Manufacturing great wine takes good grapes, technology

By David Forsyth

Making a wine is an active process. A winery is a functional factory, like any other production facility. The factors are the raw materials, in this case grapes, and the available technology to blend them.

The process begins with growing the grapes, then harvesting the grapes and crushing or pressing the fruit, fermenting the juice, followed by pressing if a red grape, clarifying, aging and bottling. For each of these steps, there are many decisions that affect the quality of the wine.

David Forsyth

David Forsyth

I believe that about 50 percent of the final wine quality and style is defined in the vineyard, 20 percent or so with the picking decision, another 20 percent with the fermentation and red wine management and the final 10 percent is the post fermentation, aging and bottling and continued aging in the bottle. As you can see, the quality and the style of a wine is pretty much fixed just weeks after the grape has arrived at the winery.

So, let’s take a look at the grapes and the vineyard. In the vineyard, there are hundreds of decisions to be made that will affect the flavor and quality of the grapes: location, crop load (tons/acre), amount and frequency of water applied and canopy density (amount of leaves shielding the grapes from sun). These things make up the terroir of a site and managing all of these elements has an impact on the quality of grapes and the style of wine produced.

After the picking decision is made, the grapes will arrive at the winery and they need proper handling. Most vineyards are now mechanically harvested, but there are some vineyards that are handpicked. Mechanically harvesting in the cool of the night is beneficial and is followed by gentle handling of the fruit at the winery to separate the juice from the skins and seed without picking up bitterness and astringency. Rough handling of the grapes releases these undesirable compounds.

Red and white grapes take different paths when arriving at the winery. The red grapes will go through a stemmer/crusher and deliver to the tanks with skins and seeds to begin fermentation to extract color and tannins that give the wine color, structure and body. The white grapes go directly to the press where the juice is immediately pressed away from the skins to minimize the impact of the phenols on the more delicate white wines.

Here arises some decisions, like how hard to press the juice, what yeast to use to ferment, fermentation temperature, percent of solids to leave for fermentation, management of the red wines and more. Post fermentation, there is the aging to consider, tank and barrel aging, when to bottle and how long to hold the wine in the bottle before releasing for sale.

Winemakers have their own protocol on how to produce their style of wine, but with flexibility to improvise and change if the juice calls for this. In these early stages of winemaking is where the most impact on wine quality and style is made.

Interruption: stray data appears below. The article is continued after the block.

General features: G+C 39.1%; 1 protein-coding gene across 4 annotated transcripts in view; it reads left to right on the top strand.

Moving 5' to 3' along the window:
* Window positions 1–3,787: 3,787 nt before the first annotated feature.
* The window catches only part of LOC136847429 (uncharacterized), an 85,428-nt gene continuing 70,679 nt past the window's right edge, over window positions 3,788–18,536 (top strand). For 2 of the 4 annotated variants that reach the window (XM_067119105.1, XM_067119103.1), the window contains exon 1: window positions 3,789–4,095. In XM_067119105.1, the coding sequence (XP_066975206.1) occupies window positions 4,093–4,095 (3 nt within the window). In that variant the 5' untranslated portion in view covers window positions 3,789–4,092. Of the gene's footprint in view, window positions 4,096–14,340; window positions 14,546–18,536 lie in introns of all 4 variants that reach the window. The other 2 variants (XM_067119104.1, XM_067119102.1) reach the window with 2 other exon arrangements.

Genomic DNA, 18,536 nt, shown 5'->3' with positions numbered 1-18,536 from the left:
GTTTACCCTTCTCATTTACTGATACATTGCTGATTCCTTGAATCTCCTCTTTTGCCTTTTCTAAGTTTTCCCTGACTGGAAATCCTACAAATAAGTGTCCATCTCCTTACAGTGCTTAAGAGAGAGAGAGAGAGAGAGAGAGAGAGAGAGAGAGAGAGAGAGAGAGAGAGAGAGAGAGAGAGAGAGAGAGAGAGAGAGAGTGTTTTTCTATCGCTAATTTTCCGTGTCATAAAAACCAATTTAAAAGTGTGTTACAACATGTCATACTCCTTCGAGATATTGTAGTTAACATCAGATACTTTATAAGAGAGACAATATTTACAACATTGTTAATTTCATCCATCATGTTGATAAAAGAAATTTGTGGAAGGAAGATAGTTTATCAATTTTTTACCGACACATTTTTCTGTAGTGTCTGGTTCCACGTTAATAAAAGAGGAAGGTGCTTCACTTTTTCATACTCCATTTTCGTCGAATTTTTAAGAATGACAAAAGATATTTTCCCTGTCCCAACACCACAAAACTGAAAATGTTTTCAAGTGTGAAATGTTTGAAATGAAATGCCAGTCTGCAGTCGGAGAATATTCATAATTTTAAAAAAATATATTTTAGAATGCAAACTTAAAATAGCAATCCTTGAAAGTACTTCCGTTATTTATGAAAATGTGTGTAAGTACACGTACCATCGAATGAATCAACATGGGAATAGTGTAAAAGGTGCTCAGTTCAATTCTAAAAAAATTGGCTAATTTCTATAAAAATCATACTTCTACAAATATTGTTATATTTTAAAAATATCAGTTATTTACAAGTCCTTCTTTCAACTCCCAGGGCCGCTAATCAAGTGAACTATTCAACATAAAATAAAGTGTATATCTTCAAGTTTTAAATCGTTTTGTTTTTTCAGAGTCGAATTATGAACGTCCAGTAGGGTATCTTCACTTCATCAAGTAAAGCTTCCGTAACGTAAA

Overall, the winemaking process is like any other manufacturing process where you need:

  • A plan. Define what wine you want to produce in all the details. Variety, alcohol, color, style, price and how you will get the end product. This includes fruit sourcing, fruit ripeness, grape crushing/pressing, fermentation temperature, tank aging or barrel aging (type of barrels and length of time) and when the product will be bottled. Work up the plan with room to modify and tweak during the process to adjust for things that may arise due to vintage – flavor, fermentation rate and color extraction, to name a few. Harvest is a busy time and you want to do as much planning beforehand to free yourself to deal with the changes, issues and duties of harvest.
  • A good raw product. This is all about the grapes. Sourcing the appropriate grapes for the wine you are producing. If you are producing a Cabernet Sauvignon for $16 a bottle, you will not be able to afford fruit from a low tonnage vineyard site, but you can maximize the quality by working with the growing and making good growing and picking decisions.
  • Good people. Hire good employees. Invest in their training and welfare and they will reward you by being dedicated and responsible and help you take care of the wine.
  • Equipment and facilities. Invest in your facility with proper equipment that is appropriate for the work and the right size for facility. The investment, while expensive, will pay for itself in time saved and wine quality. Efficiently handling fruit and wine will free you up to do other tasks that can increase wine quality.

There is no magic to making great wine. It is hard work, with attention to detail, not cutting corners and doing the right thing. There is no greater reward than having someone tell you how much they enjoy a wine that you have made.

David Forsyth is the winemaker and general manager of Four Feathers Wine Estates in Prosser.

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